Here is a curious intellectual connection—a frivolous connection, some would say—that I made only recently.
The sight of an olive pit or the bones of a fish pushed to the edge of a dish—or even worse on the table—bothers me, whether on my plate or someone else’s; to my mind it should be in a separate container. It must always have been so for I remember having a bowl on the table for debris when the children were small; they called it the ‘bree bowl.’ I was never clear why it bothered me, for it went beyond mere tidiness.

Mary Douglas wrote Purity and Danger in the sixties to explain the famous so-called abominations of Leviticus. Scholars have always been puzzled by the dietary laws laid down in Leviticus, they seemed simply whimsical. Why could the locust be eaten and not the camel?

I quote random verses from chapter 11, the King James Bible.

3 Whatsoever parteth the hoof, and is clovenfooted, and cheweth the cud, among the beasts, that shall ye eat.

4 Nevertheless these shall ye not eat of them that chew the cud, or of them that divide the hoof: as the camel, because he cheweth the cud, but dividith not the hoof; he is unclean unto you.

7 And the swine, though he divide the hoof, and be clovenfooted, yet he cheweth not the cud; he is unclean to you.

21 Yet these may ye eat of every flying creeping thing that goeth upon all four, which have legs above their feet, to leap withal upon the earth;

22 Even these of  them ye may eat; the locust after his kind, and the bald locust after his kind, and the beetle after his kind, and the grasshopper after his kind.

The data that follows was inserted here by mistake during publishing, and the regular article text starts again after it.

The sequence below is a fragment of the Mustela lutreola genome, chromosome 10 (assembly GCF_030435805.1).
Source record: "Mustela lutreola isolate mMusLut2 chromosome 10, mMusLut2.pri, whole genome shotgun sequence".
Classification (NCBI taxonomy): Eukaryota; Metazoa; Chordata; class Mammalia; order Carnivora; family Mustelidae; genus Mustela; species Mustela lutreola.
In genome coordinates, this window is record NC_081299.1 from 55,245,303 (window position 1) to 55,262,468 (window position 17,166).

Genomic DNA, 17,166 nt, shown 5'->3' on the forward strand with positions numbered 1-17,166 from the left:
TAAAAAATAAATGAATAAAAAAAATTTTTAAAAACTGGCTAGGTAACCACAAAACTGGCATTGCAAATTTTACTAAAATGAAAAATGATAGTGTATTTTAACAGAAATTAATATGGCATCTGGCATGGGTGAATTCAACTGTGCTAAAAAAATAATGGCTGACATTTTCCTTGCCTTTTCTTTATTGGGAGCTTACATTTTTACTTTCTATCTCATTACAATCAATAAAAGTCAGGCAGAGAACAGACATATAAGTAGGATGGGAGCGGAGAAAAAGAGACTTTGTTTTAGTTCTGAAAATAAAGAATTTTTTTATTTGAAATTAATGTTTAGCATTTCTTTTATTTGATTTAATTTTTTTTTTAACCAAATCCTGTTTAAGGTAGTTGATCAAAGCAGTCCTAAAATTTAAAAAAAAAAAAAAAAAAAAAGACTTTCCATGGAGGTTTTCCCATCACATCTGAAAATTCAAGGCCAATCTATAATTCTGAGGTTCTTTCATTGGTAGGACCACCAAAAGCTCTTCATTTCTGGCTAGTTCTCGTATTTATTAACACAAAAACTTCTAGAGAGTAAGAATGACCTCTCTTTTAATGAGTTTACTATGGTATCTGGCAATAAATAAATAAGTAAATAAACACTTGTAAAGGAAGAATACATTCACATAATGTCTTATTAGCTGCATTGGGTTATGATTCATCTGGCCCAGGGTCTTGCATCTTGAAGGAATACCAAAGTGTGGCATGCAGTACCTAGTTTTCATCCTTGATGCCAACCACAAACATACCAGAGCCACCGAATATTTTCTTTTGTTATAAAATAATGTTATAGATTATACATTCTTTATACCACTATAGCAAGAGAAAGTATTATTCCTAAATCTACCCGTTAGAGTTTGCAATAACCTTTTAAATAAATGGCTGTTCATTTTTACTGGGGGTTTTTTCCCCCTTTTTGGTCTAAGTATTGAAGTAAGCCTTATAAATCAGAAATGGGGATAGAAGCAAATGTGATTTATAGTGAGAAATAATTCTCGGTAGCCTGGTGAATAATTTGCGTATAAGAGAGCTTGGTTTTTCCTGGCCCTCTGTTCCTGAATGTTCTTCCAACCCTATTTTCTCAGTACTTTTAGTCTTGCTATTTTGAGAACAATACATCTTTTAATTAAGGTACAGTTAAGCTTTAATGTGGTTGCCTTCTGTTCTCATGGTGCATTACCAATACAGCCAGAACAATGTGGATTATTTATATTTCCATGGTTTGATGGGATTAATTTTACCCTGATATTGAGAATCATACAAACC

29  [But] these . . .  shall be unclean unto you among the creeping things that creep upon the earth; the weasel, and the mouse, and the tortoise after his kind ,

31 These are unclean to you among all that creep.

Their classifications seem eccentric, to say the least. Whatever else weasels do, they do not creep.

Douglas’ book is about ambiguity and categories. She says the Jews, adrift in the wilderness, looked to secure their relationship with God by way of the ceremony of  eating. The dietary laws had to be clear, and only by drawing rigid boundaries could this be made so. The way to clarify a category is to exclude the questionable . “When something is firmly classed as anomalous, the outlines of the set in which it is not a member is clarified.” The Israelites found purity in ironclad categories.

So, an olive pit at the edge of the plate can be seen as anomalous. It is no longer food; it has no formal existence. (Once in a dish reserved for such things it takes on the grandeur of identity:  it becomes the quasi-formal “debris.”) The category  “food” is satisfactorily re-defined, sharpened, clarified.

So: should I find an olive stone left on my plate while in a levitical state of mind  it behooves me to cry “Unclean! Unclean!”